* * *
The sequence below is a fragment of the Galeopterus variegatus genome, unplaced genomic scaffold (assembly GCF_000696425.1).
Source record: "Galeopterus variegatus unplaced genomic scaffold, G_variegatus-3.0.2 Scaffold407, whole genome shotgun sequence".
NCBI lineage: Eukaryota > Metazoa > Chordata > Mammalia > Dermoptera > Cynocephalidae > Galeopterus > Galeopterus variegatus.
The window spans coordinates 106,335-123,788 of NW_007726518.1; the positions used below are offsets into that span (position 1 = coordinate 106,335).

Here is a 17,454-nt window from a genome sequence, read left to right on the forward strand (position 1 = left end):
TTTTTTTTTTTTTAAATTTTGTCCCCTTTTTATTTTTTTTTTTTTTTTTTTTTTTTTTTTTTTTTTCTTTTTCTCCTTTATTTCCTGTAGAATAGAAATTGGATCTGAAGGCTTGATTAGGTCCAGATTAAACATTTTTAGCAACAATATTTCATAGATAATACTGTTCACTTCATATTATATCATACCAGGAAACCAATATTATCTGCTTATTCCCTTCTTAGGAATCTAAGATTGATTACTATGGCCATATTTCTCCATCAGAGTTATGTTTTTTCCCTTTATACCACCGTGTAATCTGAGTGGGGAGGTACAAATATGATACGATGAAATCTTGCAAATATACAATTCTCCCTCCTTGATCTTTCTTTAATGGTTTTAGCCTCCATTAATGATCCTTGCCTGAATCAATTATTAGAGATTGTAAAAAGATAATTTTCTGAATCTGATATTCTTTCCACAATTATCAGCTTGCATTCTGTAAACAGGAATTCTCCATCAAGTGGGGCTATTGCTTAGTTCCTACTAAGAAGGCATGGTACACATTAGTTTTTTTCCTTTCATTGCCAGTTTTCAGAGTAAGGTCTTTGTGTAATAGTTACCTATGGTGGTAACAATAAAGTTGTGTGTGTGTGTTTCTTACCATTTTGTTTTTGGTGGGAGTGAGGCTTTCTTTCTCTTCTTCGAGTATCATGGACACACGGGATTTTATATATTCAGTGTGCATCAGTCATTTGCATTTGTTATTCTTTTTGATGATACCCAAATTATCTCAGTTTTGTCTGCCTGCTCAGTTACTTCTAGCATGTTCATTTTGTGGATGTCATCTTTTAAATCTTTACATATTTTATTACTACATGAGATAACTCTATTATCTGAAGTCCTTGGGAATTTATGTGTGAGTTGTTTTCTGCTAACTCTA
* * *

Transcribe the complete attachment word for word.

The sequence below is a fragment of the Galeopterus variegatus genome, unplaced genomic scaffold (assembly GCF_000696425.1).
Source record: "Galeopterus variegatus unplaced genomic scaffold, G_variegatus-3.0.2 Scaffold407, whole genome shotgun sequence".
NCBI lineage: Eukaryota > Metazoa > Chordata > Mammalia > Dermoptera > Cynocephalidae > Galeopterus > Galeopterus variegatus.
The window spans coordinates 106,335-123,788 of NW_007726518.1; the positions used below are offsets into that span (position 1 = coordinate 106,335).

Here is a 17,454-nt window from a genome sequence, read left to right on the forward strand (position 1 = left end):
TTTTTTTTTTTTTAAATTTTGTCCCCTTTTTATTTTTTTTTTTTTTTTTTTTTTTTTTTTTTTTTTCTTTTTCTCCTTTATTTCCTGTAGAATAGAAATTGGATCTGAAGGCTTGATTAGGTCCAGATTAAACATTTTTAGCAACAATATTTCATAGATAATACTGTTCACTTCATATTATATCATACCAGGAAACCAATATTATCTGCTTATTCCCTTCTTAGGAATCTAAGATTGATTACTATGGCCATATTTCTCCATCAGAGTTATGTTTTTTCCCTTTATACCACCGTGTAATCTGAGTGGGGAGGTACAAATATGATACGATGAAATCTTGCAAATATACAATTCTCCCTCCTTGATCTTTCTTTAATGGTTTTAGCCTCCATTAATGATCCTTGCCTGAATCAATTATTAGAGATTGTAAAAAGATAATTTTCTGAATCTGATATTCTTTCCACAATTATCAGCTTGCATTCTGTAAACAGGAATTCTCCATCAAGTGGGGCTATTGCTTAGTTCCTACTAAGAAGGCATGGTACACATTAGTTTTTTTCCTTTCATTGCCAGTTTTCAGAGTAAGGTCTTTGTGTAATAGTTACCTATGGTGGTAACAATAAAGTTGTGTGTGTGTGTTTCTTACCATTTTGTTTTTGGTGGGAGTGAGGCTTTCTTTCTCTTCTTCGAGTATCATGGACACACGGGATTTTATATATTCAGTGTGCATCAGTCATTTGCATTTGTTATTCTTTTTGATGATACCCAAATTATCTCAGTTTTGTCTGCCTGCTCAGTTACTTCTAGCATGTTCATTTTGTGGATGTCATCTTTTAAATCTTTACATATTTTATTACTACATGAGATAACTCTATTATCTGAAGTCCTTGGGAATTTATGTGTGAGTTGTTTTCTGCTAACTCTA